Wednesday, January 16, 2019
An author's dilemma: should we hide the truth to avoid embarrassing relatives of evil people?
If you think of New Haven and education, there's a good chance you'll think of Yale University, a superb educational institution and part of the Ivy League. New Haven's public schools, however, frequently did a terrible job educating students.
I was the victim of some terrible teachers in New Haven's schools. Some were merely ignorant or incompetent. Others were absolutely nuts, evil, even sadistic and physically abusive. (Some, however, were OK or even superb).
Back in sixth grade, way back in 1958, I suffered from Julia Quinn, a particularly horrid teacher. I complained to my parents but they insisted that I must respect her because of her position—no matter how evil, incompetent, lazy or deranged she was.
I promised myself that someday I would tell the world what my parents refused to listen to. It took me over 50 years, but I kept the promise with my bestselling memoir, Stories I'd Tell My Children (but maybe not until they're adults).
I can still visualize exactly where I was standing when I made the decision to write about Quinn. If I go to hell I’m going find Quinn and beat the crap out of her. But I may have to wait in line for my turn because so many others suffered because of her. If you think I didn’t like her, you’re underestimating my passion. I hated her fucking guts. And I still do.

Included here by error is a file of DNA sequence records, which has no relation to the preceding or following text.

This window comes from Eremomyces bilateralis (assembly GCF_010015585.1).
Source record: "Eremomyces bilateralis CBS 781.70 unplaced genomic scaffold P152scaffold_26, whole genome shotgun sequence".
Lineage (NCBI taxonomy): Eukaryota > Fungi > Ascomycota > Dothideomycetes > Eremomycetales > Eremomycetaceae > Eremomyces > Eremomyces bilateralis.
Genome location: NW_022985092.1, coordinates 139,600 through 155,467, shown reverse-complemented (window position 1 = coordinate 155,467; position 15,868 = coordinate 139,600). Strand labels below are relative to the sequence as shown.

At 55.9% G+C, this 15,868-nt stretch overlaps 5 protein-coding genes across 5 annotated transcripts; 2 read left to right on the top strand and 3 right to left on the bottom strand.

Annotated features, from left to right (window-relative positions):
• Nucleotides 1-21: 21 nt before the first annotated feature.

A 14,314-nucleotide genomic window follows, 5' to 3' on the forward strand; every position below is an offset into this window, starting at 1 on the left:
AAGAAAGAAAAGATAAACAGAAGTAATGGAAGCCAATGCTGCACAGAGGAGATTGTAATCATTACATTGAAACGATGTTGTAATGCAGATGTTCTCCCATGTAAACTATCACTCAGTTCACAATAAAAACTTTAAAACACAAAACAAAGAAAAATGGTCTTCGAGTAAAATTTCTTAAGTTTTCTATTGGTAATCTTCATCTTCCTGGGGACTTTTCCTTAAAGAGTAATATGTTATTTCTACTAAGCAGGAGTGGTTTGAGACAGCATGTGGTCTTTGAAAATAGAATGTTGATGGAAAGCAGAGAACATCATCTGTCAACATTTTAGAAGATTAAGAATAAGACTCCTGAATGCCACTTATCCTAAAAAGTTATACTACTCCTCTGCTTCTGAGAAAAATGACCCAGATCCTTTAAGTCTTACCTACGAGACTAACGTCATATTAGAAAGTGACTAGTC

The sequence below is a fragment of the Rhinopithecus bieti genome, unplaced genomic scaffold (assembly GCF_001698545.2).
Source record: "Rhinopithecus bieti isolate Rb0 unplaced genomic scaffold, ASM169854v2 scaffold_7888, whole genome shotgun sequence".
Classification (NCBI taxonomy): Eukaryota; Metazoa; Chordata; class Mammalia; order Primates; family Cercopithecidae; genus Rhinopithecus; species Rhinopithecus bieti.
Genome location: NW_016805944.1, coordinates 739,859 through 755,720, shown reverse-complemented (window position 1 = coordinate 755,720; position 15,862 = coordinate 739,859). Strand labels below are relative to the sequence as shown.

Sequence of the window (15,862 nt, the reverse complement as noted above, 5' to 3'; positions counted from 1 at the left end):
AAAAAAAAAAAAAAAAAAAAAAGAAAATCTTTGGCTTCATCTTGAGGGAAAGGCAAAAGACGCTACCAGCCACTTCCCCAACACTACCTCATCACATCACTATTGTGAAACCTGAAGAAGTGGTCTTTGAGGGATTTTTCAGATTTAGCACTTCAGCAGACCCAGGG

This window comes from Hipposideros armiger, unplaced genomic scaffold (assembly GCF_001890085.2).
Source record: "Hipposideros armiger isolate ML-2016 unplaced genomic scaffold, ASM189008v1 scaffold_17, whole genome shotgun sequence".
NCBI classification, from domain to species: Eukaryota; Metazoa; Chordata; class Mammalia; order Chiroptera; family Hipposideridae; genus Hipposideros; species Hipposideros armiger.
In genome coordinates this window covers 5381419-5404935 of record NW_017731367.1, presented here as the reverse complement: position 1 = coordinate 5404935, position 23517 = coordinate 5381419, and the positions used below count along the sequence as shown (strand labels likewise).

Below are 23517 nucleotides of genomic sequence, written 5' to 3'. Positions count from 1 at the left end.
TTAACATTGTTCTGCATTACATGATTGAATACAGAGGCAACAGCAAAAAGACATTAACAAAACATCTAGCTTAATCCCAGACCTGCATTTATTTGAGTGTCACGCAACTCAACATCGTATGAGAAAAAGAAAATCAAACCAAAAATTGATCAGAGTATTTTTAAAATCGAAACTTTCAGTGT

Some people, including my ultra-cautious wife, warned me to not use real names in the memoir. I saw no need to disguise or minimize evil. Here's some text from the book:
When I was in high school, another teacher, with the silly rhyming name of Herman Cherman, repeated a silly rumor to the school's disciplinarian—our assistant principal George Kennedy. Herman said that I had traveled to school on a winter day, sitting on the convertible top of my best friend Howie's Triumph.
Not only would it have been very cold up there and hard to keep my balance, but I would probably have broken the top and fallen in on Howie and caused us to crash.
The assistant principal believed Herman, and made a school-wide amplified announcement summoning Howie and me to the detention room.
Fortunately the school cop, Joe Manna, came to our defense. He told Kennedy, “These are good boys; they would never do anything like that.” In the one time he was ever nice to me in three years, Kennedy said, “I wish Cherman would mind his own damn business. I have enough real problems to deal with without him making up fake problems.”
Recently in a Facebook group that deals with New Haven, one of Cherman's kids asked if anyone remembered her father. I responded with the story of my unnecessary embarrassment caused by his lying. The daughter then attacked me, calling me disgusting, evil and a liar. She pointed out that Herman won awards for his teaching.
Her father may indeed have been a wonderful teacher and father—but he was not my teacher or father—and in his only dealing with me, was an evil, lying busybody who caused unnecessary pain to my best friend and me.
I will never know the motivation for his lie. I assume he was trying to win points from Kennedy.
The daughter, in a second generation of embarrassment, publicly called me a liar. But her father was the liar; and she, unlike me, did not witness the incident.
I responded that I had no reason to make up the story and that as Shakespeare and others have pointed out, "the sins of the father are to be laid upon the children."
She has good memories of her father. I have a bad memory of the same person. That's life. I have no reason to hide the truth to shield anyone.